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Senators Introduce Minerals Permitting Legislation


U.S. Sens. Lisa Murkowski (R-Alaska), Joe Manchin (D-W.Va.), Martha McSally, (R-Ariz.), and Dan Sullivan (R-Alaska), introduced bipartisan legislation that takes a comprehensive approach to begin reducing the United States’ dependence on foreign minerals. Murkowski made the announcement about S. 1317, the American Mineral Security Act, while delivering remarks at the Benchmark Minerals Summit.

“Our nation’s mineral security is a significant, urgent, and often ignored challenge. Our reliance on China and other nations for critical minerals costs us jobs, weakens our economic competitiveness, and leaves us at a geopolitical disadvantage,” Murkowski said. “I greatly appreciate the administration’s actions to address this issue, but Congress needs to complement them with legislation. Our bill takes steps that are long overdue to reverse our damaging foreign dependence and position ourselves to compete in growth industries like electric vehicles and energy storage.” 

“I am grateful to continue working with Chairman Murkowski to find ways to reduce our reliance on foreign countries for critical minerals in a responsible way. Our legislation requires common sense steps to begin restoring American independence regarding critical minerals and strengthen our national security, diversify our economy and create job opportunities in our communities,” Manchin said. 

“Mining and mineral production is central to Arizona’s economy and identity. The bipartisan American Mineral Security Act will modernize our nation’s approach to critical mineral procurement to boost U.S. production, create jobs, and improve our national security – all while maintaining strong environmental protections,” McSally said.

Key provisions of the American Mineral Security Act would:

  • Codify the methodology used in Executive Order 13817 to designate a list of critical minerals and require that list to be updated at least every three years.
  • Require nationwide resource assessments for every critical mineral.
  • Implement several practical, common-sense permitting reforms for the Department of the Interior (DOI) and Department of Agriculture Forest Service to reduce delays in the federal process.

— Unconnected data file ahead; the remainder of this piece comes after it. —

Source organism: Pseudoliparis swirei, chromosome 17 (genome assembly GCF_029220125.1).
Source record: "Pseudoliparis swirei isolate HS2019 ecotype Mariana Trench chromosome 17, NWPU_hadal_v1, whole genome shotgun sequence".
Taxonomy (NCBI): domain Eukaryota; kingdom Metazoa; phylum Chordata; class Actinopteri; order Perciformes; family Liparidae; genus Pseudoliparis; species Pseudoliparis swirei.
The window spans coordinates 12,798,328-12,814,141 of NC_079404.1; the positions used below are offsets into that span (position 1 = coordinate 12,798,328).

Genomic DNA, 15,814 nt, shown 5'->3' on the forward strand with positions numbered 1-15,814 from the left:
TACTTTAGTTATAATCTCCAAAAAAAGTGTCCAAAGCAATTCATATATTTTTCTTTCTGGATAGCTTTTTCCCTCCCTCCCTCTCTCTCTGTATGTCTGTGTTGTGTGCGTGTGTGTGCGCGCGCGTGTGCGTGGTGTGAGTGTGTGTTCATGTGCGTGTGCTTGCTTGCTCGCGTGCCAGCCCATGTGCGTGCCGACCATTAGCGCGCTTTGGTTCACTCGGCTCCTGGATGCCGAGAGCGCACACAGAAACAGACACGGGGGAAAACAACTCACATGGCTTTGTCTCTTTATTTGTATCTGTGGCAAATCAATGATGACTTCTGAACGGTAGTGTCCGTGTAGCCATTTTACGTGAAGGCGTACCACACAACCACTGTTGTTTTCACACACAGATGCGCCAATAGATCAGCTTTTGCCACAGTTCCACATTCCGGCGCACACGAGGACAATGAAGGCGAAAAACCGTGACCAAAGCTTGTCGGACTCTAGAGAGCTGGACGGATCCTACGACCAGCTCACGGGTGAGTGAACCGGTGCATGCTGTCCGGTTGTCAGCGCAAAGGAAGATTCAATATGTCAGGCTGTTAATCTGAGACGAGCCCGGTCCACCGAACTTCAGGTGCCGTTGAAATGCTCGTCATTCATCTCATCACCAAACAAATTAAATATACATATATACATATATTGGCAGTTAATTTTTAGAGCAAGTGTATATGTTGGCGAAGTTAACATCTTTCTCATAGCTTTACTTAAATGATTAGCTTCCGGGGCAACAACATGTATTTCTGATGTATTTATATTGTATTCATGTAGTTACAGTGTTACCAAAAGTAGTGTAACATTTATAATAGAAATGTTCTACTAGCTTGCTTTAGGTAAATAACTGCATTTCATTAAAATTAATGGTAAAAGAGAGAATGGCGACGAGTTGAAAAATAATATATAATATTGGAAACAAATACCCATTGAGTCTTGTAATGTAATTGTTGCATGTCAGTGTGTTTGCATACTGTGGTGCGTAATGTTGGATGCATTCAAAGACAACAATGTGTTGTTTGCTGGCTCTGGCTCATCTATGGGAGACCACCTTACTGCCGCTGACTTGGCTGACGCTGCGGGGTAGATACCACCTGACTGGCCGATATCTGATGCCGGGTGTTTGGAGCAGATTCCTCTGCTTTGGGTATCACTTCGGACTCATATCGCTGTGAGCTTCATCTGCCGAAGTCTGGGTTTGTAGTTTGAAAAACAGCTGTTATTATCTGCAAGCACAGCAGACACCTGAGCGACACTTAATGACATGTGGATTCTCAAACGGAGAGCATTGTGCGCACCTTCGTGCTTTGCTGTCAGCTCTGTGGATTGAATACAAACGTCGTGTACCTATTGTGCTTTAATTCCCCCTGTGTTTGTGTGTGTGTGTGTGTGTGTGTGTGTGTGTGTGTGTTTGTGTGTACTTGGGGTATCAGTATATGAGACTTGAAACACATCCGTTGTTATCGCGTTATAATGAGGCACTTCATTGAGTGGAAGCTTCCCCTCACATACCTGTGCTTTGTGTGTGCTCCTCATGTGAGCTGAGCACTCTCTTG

• Reauthorize the National Geological and Geophysical Data Preservation Program for 10 years.
  • Authorize research and development for recycling and replacements for critical minerals, as well as chemistry, material science, and applied research and development for processing of critical minerals.
  • Require coordination and study of energy needs for remote mining deposits with microgrid research and small generation research programs across the Department of Energy’s applied offices.
  • Require the Secretary of Labor, the National Academy of Sciences, and the National Science Foundation to conduct a study of the nation’s minerals workforce.

According to the U.S. Geological Survey, the United States imported at least 50% of 48 minerals, including 100% of 18 of them in 2018. That includes 100% of our supply of rare earth elements, graphite, and indium.  

Murkowski introduced similar standalone legislation in previous Congresses, and included a section on critical minerals in her broad, bipartisan energy bill in the 114th and 115th Congresses. The Committee on Energy and Natural Resources has held several hearings on our nation’s mineral security, including one held early in the 116th Congress. 

“As demands for minerals continue to increase, we are seeing a parallel increase in minerals coming to the U.S. from foreign sources, a clear sign that the U.S. mine permitting process is broken. Chairman Murkowski’s legislation is a vital step forward to better position our country to achieve lasting minerals security," said National Mining Association President and CEO Hal Quinn.

“As it stands, our global peers accomplish in two to three years what takes a decade to permit in the United States, deepening our reliance on foreign imports," Quinn said. "This is a problem the chairman has rightfully called the nation’s ‘Achilles’ heel.’ This flawed process hampers access to the raw mineral materials that are essential to our economic growth, discouraging investment and jeopardizing the growth of downstream industries. The United States needs to be doing more to encourage the responsible use of our significant domestic resources to strengthen both our national and economic security. We now call on Congress to pass necessary permitting reforms.”